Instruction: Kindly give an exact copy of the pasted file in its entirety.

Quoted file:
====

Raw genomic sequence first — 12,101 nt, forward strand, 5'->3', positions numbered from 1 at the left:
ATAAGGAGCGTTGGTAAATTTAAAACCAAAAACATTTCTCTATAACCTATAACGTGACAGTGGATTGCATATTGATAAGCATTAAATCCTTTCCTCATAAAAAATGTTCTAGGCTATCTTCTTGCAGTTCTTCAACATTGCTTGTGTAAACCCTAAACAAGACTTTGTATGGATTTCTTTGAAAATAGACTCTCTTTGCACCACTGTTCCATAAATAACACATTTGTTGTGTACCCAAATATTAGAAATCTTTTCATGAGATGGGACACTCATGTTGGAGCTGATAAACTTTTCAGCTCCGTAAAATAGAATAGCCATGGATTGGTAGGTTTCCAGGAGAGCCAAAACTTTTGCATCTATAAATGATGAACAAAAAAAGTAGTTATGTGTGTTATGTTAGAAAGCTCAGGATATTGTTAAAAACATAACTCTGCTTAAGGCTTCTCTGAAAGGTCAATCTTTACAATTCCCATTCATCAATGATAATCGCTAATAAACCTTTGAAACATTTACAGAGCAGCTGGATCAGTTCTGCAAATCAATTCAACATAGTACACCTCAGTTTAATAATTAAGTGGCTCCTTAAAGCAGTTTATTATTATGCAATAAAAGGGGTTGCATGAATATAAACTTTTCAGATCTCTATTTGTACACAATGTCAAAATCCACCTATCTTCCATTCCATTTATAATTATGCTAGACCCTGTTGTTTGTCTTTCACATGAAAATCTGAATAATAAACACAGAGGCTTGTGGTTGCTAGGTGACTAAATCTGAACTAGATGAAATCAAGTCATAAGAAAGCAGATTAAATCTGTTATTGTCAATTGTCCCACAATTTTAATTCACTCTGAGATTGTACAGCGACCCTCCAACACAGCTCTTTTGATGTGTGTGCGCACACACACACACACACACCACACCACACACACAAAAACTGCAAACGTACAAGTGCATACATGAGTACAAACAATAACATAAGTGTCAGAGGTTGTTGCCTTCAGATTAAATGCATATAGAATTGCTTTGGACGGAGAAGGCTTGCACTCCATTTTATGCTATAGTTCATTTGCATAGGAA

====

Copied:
Raw genomic sequence first — 12,101 nt, forward strand, 5'->3', positions numbered from 1 at the left:
ATAAGGAGCGTTGGTAAATTTAAAACCAAAAACATTTCTCTATAACCTATAACGTGACAGTGGATTGCATATTGATAAGCATTAAATCCTTTCCTCATAAAAAATGTTCTAGGCTATCTTCTTGCAGTTCTTCAACATTGCTTGTGTAAACCCTAAACAAGACTTTGTATGGATTTCTTTGAAAATAGACTCTCTTTGCACCACTGTTCCATAAATAACACATTTGTTGTGTACCCAAATATTAGAAATCTTTTCATGAGATGGGACACTCATGTTGGAGCTGATAAACTTTTCAGCTCCGTAAAATAGAATAGCCATGGATTGGTAGGTTTCCAGGAGAGCCAAAACTTTTGCATCTATAAATGATGAACAAAAAAAGTAGTTATGTGTGTTATGTTAGAAAGCTCAGGATATTGTTAAAAACATAACTCTGCTTAAGGCTTCTCTGAAAGGTCAATCTTTACAATTCCCATTCATCAATGATAATCGCTAATAAACCTTTGAAACATTTACAGAGCAGCTGGATCAGTTCTGCAAATCAATTCAACATAGTACACCTCAGTTTAATAATTAAGTGGCTCCTTAAAGCAGTTTATTATTATGCAATAAAAGGGGTTGCATGAATATAAACTTTTCAGATCTCTATTTGTACACAATGTCAAAATCCACCTATCTTCCATTCCATTTATAATTATGCTAGACCCTGTTGTTTGTCTTTCACATGAAAATCTGAATAATAAACACAGAGGCTTGTGGTTGCTAGGTGACTAAATCTGAACTAGATGAAATCAAGTCATAAGAAAGCAGATTAAATCTGTTATTGTCAATTGTCCCACAATTTTAATTCACTCTGAGATTGTACAGCGACCCTCCAACACAGCTCTTTTGATGTGTGTGCGCACACACACACACACACACCACACCACACACACAAAAACTGCAAACGTACAAGTGCATACATGAGTACAAACAATAACATAAGTGTCAGAGGTTGTTGCCTTCAGATTAAATGCATATAGAATTGCTTTGGACGGAGAAGGCTTGCACTCCATTTTATGCTATAGTTCATTTGCATAGGAA